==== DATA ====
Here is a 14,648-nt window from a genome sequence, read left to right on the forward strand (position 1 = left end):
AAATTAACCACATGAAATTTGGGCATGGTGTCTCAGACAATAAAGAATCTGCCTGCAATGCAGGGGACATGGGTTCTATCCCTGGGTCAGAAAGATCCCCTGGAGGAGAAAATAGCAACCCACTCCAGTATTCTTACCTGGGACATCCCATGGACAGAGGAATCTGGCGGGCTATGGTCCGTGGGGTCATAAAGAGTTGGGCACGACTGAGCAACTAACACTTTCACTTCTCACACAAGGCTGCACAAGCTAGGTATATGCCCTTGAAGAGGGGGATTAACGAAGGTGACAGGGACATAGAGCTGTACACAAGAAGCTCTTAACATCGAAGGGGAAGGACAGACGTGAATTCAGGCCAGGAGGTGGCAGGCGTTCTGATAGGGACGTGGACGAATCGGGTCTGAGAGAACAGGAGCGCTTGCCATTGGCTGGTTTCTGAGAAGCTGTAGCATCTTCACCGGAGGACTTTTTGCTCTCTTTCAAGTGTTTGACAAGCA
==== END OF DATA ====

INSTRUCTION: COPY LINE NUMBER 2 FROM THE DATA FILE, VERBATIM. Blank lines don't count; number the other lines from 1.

AAATTAACCACATGAAATTTGGGCATGGTGTCTCAGACAATAAAGAATCTGCCTGCAATGCAGGGGACATGGGTTCTATCCCTGGGTCAGAAAGATCCCCTGGAGGAGAAAATAGCAACCCACTCCAGTATTCTTACCTGGGACATCCCATGGACAGAGGAATCTGGCGGGCTATGGTCCGTGGGGTCATAAAGAGTTGGGCACGACTGAGCAACTAACACTTTCACTTCTCACACAAGGCTGCACAAGCTAGGTATATGCCCTTGAAGAGGGGGATTAACGAAGGTGACAGGGACATAGAGCTGTACACAAGAAGCTCTTAACATCGAAGGGGAAGGACAGACGTGAATTCAGGCCAGGAGGTGGCAGGCGTTCTGATAGGGACGTGGACGAATCGGGTCTGAGAGAACAGGAGCGCTTGCCATTGGCTGGTTTCTGAGAAGCTGTAGCATCTTCACCGGAGGACTTTTTGCTCTCTTTCAAGTGTTTGACAAGCA